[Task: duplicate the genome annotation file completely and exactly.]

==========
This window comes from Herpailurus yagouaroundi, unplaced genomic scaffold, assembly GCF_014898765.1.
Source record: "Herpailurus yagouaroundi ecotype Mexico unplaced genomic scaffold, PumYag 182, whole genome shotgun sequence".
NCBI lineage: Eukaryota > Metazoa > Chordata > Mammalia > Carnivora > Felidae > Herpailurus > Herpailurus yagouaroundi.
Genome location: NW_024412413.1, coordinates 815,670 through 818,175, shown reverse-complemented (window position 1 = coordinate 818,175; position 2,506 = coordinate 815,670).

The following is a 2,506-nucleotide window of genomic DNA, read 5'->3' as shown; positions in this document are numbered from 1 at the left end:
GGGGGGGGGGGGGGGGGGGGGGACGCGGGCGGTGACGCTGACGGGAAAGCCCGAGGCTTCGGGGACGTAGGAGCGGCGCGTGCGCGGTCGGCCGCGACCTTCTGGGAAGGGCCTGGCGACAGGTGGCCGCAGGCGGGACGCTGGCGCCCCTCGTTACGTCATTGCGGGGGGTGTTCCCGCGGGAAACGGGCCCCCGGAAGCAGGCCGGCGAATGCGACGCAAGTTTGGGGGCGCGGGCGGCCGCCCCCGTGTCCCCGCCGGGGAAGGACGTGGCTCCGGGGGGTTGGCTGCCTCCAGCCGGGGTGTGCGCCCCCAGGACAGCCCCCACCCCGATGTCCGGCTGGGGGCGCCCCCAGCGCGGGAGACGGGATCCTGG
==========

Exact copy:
This window comes from Herpailurus yagouaroundi, unplaced genomic scaffold, assembly GCF_014898765.1.
Source record: "Herpailurus yagouaroundi ecotype Mexico unplaced genomic scaffold, PumYag 182, whole genome shotgun sequence".
NCBI lineage: Eukaryota > Metazoa > Chordata > Mammalia > Carnivora > Felidae > Herpailurus > Herpailurus yagouaroundi.
Genome location: NW_024412413.1, coordinates 815,670 through 818,175, shown reverse-complemented (window position 1 = coordinate 818,175; position 2,506 = coordinate 815,670).

The following is a 2,506-nucleotide window of genomic DNA, read 5'->3' as shown; positions in this document are numbered from 1 at the left end:
GGGGGGGGGGGGGGGGGGGGGGACGCGGGCGGTGACGCTGACGGGAAAGCCCGAGGCTTCGGGGACGTAGGAGCGGCGCGTGCGCGGTCGGCCGCGACCTTCTGGGAAGGGCCTGGCGACAGGTGGCCGCAGGCGGGACGCTGGCGCCCCTCGTTACGTCATTGCGGGGGGTGTTCCCGCGGGAAACGGGCCCCCGGAAGCAGGCCGGCGAATGCGACGCAAGTTTGGGGGCGCGGGCGGCCGCCCCCGTGTCCCCGCCGGGGAAGGACGTGGCTCCGGGGGGTTGGCTGCCTCCAGCCGGGGTGTGCGCCCCCAGGACAGCCCCCACCCCGATGTCCGGCTGGGGGCGCCCCCAGCGCGGGAGACGGGATCCTGG